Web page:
Griftlands’ three distinct campaigns are full of meaningful content, each following a unique character in different areas of the harsh continent of Havaria. Sal seeks revenge against someone who sold her into indentured labor in Murder Bay. Rook is a former military agent specializing in espionage who works both sides of the conflict in the Grout Bog – just like he works his trademark lucky coin. Smith, the black sheep of a wealthy family, aims to collect an inheritance he was never promised by bolstering his fame despite his heelish personality. All three stories feel very different, but together paint a great picture of the factions, people, and struggles that tie the world together. Sal’s narrative feels more urgent and dire than the others, while Smith’s story is breezier and lets you revel in playing a self-absorbed jerk. Learning their differing styles of combat and negotiations is a joy. The entire cast is fun to pilot and each employs tactics in-line with their personalities. For instance, Smith uses his notoriety to do the heavy lifting in negotiations while his combat style is a mix of heavy drinking and self-harming pro wrestling moves. Discovering ways to exploit Rook’s reliance on coin flipping manipulation and creating devastating negotiation combos was an absolute highlight of my time in the Griftlands.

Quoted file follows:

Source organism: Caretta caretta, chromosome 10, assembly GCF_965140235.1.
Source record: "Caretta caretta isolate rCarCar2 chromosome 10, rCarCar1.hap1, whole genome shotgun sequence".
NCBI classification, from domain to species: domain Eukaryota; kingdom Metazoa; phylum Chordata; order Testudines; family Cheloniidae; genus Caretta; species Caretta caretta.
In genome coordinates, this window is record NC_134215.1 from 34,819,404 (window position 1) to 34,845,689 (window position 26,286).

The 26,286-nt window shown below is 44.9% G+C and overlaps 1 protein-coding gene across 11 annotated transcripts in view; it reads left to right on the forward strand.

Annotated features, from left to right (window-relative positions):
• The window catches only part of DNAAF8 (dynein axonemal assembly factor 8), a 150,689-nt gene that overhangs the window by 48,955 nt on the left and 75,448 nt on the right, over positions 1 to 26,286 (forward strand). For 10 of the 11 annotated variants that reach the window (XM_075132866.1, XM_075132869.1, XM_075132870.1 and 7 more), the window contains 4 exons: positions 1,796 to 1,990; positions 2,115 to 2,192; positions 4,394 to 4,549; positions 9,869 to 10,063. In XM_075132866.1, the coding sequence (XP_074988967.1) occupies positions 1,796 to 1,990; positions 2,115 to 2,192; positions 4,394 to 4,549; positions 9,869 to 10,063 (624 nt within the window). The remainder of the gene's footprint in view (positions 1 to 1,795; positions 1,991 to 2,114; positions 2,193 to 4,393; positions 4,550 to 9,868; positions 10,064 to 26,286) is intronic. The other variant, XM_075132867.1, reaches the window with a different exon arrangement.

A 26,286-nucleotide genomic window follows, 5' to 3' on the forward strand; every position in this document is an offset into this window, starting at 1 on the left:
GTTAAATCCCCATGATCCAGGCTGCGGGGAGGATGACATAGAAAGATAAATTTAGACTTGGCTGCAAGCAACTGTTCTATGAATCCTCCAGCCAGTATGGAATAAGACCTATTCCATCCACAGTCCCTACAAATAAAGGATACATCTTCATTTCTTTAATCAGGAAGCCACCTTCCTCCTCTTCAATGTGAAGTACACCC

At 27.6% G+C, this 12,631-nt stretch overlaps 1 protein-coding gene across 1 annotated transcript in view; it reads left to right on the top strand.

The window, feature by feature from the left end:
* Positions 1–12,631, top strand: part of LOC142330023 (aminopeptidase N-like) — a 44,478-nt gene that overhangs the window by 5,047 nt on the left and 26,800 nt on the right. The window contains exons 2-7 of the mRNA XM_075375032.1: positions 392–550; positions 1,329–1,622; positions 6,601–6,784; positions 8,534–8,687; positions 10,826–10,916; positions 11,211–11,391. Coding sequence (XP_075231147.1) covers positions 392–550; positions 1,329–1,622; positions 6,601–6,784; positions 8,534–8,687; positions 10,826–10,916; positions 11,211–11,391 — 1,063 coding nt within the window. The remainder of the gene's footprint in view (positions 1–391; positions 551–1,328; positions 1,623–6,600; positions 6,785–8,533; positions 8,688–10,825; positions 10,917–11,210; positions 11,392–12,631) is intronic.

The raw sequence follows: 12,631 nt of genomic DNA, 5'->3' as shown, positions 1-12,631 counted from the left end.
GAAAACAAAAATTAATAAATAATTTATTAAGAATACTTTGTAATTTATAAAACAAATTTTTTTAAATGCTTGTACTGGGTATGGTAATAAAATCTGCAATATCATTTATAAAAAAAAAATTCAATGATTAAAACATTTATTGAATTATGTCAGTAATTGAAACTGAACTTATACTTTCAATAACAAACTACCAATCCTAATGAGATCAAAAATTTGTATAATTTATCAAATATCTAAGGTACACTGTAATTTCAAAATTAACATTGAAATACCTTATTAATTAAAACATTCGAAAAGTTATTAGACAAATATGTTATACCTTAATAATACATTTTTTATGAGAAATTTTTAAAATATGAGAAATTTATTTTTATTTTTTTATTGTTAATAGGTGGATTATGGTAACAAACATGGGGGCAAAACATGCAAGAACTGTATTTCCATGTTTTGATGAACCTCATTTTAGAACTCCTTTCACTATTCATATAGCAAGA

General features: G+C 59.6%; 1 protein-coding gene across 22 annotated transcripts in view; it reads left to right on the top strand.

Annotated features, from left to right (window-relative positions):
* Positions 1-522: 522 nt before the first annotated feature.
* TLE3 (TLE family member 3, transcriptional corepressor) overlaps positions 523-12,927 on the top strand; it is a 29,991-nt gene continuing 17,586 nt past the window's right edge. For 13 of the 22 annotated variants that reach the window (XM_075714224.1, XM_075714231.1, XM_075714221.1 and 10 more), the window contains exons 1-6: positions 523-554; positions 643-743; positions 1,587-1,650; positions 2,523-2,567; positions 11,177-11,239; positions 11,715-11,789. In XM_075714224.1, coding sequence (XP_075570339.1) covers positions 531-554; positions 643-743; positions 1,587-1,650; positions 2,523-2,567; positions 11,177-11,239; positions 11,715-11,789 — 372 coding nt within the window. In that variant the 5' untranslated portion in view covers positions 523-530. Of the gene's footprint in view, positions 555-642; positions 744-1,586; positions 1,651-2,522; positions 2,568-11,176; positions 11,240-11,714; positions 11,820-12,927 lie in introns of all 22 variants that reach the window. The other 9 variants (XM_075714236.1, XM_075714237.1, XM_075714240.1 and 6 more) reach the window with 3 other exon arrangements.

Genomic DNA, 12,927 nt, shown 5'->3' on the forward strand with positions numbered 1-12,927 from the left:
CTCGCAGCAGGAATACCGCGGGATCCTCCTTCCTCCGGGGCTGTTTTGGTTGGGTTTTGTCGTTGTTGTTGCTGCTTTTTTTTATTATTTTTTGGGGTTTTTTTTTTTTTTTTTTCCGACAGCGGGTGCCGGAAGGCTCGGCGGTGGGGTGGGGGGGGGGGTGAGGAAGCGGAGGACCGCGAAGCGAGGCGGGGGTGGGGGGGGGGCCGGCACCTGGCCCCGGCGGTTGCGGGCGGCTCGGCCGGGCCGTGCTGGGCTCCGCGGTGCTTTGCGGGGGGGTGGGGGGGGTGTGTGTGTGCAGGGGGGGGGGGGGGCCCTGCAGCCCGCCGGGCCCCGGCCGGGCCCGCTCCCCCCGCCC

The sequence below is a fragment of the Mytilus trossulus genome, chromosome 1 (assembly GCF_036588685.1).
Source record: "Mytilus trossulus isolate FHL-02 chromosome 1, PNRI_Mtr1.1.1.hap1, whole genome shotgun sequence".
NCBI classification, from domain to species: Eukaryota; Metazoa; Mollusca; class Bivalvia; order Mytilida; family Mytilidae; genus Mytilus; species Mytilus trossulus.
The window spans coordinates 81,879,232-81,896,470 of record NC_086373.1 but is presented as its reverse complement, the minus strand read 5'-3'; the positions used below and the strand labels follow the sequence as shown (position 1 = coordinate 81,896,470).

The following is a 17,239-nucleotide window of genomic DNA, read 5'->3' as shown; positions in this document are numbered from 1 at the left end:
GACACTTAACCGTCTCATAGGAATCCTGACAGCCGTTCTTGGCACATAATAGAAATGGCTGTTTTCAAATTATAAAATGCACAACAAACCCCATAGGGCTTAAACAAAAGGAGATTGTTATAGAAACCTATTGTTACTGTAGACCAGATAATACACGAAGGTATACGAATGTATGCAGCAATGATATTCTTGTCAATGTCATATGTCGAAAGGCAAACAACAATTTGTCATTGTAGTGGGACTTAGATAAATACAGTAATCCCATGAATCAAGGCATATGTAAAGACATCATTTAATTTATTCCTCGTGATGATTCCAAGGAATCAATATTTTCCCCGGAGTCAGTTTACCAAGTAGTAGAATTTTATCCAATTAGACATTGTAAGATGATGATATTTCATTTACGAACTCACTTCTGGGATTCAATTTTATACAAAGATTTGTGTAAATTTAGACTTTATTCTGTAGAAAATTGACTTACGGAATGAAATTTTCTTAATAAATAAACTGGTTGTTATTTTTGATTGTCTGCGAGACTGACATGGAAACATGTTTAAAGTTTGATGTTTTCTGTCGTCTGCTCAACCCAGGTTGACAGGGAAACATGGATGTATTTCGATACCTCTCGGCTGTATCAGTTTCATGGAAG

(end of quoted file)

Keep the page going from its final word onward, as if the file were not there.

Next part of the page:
The main story beats remain the same from one run to the next but the jobs you take each day, and the choices along the way, create a new adventure each time. You may end up on the opposite side of the final conflict or find yourself facing down allies you befriended earlier in the run. These choices make each run through Griftlands rewarding and help sell the procedurally generated story moments. All of the named denizens of Havaria have their own factions, places they frequent, and styles of negotiation and battling. If you are in their good graces, they may even jump in and give you a hand during conflicts. I spent a few shills grabbing a drink with a character one night and then they saved my butt the next day when I got in a jam. It’s important to make friends along the way and hard to survive without a few on your side. This leads to a minor gripe: there aren’t many reasons to want characters to dislike you. In a game where morality and relationships are at the core of your interactions with a harsh, dangerous world, the fact that you can’t use negative emotions to your benefit in some way feels like a missed opportunity to me.
Griftlands is an ambitious package. Not only does it combine two different compelling deck building systems into one game, but it’s attempt at relationship building feels like a small-scale version of what I loved about Mass Effect. Best of all, it pulls it off. Griftlands leverages the strengths of card-based roguelikes, delivering a different experience with each adventure, providing various deck archetypes for each playable character, and every in-game day brings new objectives to keep the experience fresh. The Griftlands may be an unforgiving, harsh place to live, but it’s a world I’d like to keep visiting.